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Thursday, June 4, 2009

Home on the range

At last! The fog lifts enough for us to see some distance, so we head back to Custer State Park, but not before breakfast sandwiches at Subway. You may wonder why not eat the “complimentary” continental breakfast at Super 8. Because they stop serving it at 9 AM! Hello! No one comes to Custer who isn’t on vacation. We’re not getting up early. So we never actually ate there, although we customarily do take advantage of the included (Who do they think they’re fooling? You pay!) breakfast.

Never mind. We have to stop talking about rotten hotels and crappy people and get to the point of this trip: sight-seeing. Although the reason we came all this way was Rushmore and Crazy Horse, there is a lot more to South Dakota, and the Black Hills. They are so pristine and so beautiful, I’m surprised it isn’t more crowded. But it’s quite remote, too. I could see living close to Cedar Rapids. All the advantages of civilization but you’re out in some of the most beautiful country in the US. Trust me; go see it.

It’s all about the wildlife to me. Carved mountains are interesting, sure, and we’ll get to that, but seeing wildlife up close is the best thing about travel anyplace. We don’t even go into cities except for airports, anymore. I was raised in New York City. You couldn’t make me live there if you put a gun to my head.

So, Custer State Park is famous for wildlife, among folks who are into it. And it’s contiguous with Wind Cave NP, which we’ll also get to. And anyway, bison just roam all over the place. The herds are “managed” which means they are kept at a size the grazing land of the parks will support, but they live pretty much independently, except for the yearly round-up and medical care.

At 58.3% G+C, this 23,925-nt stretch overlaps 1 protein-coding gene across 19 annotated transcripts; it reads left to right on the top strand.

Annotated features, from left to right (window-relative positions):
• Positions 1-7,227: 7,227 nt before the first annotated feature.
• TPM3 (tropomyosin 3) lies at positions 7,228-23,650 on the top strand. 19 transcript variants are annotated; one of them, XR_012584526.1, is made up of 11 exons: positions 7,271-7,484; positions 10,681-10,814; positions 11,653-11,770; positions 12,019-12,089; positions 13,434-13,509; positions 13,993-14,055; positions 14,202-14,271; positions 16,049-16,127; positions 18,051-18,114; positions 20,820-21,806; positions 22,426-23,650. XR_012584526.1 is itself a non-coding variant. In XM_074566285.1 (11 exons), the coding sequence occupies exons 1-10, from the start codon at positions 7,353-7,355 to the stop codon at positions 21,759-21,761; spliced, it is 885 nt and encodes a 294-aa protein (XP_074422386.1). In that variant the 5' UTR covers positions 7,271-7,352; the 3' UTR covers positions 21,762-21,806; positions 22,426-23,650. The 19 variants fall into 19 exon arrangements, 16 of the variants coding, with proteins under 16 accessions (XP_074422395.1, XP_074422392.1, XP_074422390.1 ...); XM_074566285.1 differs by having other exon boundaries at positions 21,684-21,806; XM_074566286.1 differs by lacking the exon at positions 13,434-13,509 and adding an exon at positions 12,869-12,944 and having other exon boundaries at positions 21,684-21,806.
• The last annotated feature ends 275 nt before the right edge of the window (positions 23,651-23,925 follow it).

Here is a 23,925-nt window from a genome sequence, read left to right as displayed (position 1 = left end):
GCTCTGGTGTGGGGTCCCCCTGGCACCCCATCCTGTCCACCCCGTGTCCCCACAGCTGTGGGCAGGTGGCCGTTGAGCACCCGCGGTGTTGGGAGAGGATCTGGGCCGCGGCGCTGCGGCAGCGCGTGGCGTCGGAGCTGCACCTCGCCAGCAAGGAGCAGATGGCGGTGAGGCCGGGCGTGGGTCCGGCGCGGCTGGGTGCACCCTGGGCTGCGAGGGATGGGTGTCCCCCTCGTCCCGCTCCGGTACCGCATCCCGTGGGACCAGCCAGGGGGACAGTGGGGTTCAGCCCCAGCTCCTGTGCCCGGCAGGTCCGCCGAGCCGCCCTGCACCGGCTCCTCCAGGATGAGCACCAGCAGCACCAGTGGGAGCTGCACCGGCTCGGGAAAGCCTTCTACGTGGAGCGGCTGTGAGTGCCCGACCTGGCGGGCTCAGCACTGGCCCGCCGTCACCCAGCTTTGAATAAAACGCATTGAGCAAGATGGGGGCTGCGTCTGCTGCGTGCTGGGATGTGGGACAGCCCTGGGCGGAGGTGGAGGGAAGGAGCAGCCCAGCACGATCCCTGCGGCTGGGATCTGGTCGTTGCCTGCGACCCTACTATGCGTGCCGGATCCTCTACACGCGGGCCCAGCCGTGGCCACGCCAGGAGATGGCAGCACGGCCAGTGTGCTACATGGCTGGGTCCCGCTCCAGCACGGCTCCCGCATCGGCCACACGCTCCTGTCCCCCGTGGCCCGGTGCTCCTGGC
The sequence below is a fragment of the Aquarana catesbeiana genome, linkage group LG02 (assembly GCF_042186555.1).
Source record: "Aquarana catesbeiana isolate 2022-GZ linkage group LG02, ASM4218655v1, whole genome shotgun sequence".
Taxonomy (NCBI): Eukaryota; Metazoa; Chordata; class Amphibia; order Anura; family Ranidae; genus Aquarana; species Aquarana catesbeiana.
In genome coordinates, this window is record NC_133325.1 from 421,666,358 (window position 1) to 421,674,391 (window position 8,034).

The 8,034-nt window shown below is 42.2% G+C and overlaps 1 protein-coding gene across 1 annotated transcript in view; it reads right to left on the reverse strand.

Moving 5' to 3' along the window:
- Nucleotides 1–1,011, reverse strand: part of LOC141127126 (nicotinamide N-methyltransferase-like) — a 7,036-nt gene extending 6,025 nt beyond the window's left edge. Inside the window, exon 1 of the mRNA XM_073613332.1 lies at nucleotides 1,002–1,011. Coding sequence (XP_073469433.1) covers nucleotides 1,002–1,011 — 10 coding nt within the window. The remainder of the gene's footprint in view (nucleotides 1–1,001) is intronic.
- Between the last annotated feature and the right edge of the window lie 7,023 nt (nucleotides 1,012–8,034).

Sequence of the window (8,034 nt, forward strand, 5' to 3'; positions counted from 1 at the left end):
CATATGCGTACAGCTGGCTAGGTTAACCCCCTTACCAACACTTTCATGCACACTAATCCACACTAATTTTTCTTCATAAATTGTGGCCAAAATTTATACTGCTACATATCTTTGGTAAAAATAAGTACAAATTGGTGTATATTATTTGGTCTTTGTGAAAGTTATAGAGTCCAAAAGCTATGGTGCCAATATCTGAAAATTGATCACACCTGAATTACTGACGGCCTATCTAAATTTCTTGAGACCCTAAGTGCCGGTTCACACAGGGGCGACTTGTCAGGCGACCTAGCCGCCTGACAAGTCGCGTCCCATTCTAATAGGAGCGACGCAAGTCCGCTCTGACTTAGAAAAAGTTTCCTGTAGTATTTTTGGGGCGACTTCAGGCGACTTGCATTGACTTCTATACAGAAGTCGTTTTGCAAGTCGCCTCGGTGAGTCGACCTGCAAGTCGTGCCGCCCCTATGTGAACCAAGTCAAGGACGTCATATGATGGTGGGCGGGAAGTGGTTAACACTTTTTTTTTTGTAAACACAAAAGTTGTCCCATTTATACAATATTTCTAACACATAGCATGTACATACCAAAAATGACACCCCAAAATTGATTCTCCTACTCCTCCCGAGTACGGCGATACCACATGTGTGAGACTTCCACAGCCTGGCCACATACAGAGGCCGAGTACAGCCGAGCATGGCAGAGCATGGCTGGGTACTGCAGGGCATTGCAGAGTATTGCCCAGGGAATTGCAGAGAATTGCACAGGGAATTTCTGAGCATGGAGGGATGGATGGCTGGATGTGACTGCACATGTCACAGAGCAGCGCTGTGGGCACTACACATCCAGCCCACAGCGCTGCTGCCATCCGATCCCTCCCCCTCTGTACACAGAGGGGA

Bison and other animals can’t read, or maybe they can, and just like to confound visitors. They like to pop up and poop in a parking area, or amble across the road while you fumble for your camera. Their favorite thing to do is show you their ass when you are trying to take pictures. They all do it, and it’s no coincidence.




So, even though the official Wildlife Loop is a particular 12 miles of road, you will see everything everywhere, and you will understand “where the buffalo [sic] roam, and the deer and the antelope play.” All they do is play. Why should they work? We did all we could to wipe them out in the 19th century, and I think they get a pass for as long as time lasts.

By the way, their proper name is bison bison. They are not “buffalo.” Buffalo are native to Asia and Africa, not North America. But, as usual, we have dumbed down reality for USAians, who resist education in many areas. So every ten feet you will find this sign: “Buffalo are dangerous! Do not approach!” Okay, I’ll stay right here in North America and not bother any buffalo, but excuse me while I stick a firecracker up this bison’s butt, so it’ll turn around and I can take a picture. Here is a bison product:



More on more wildlife next time. That barely scratches the surface of what we saw that day.

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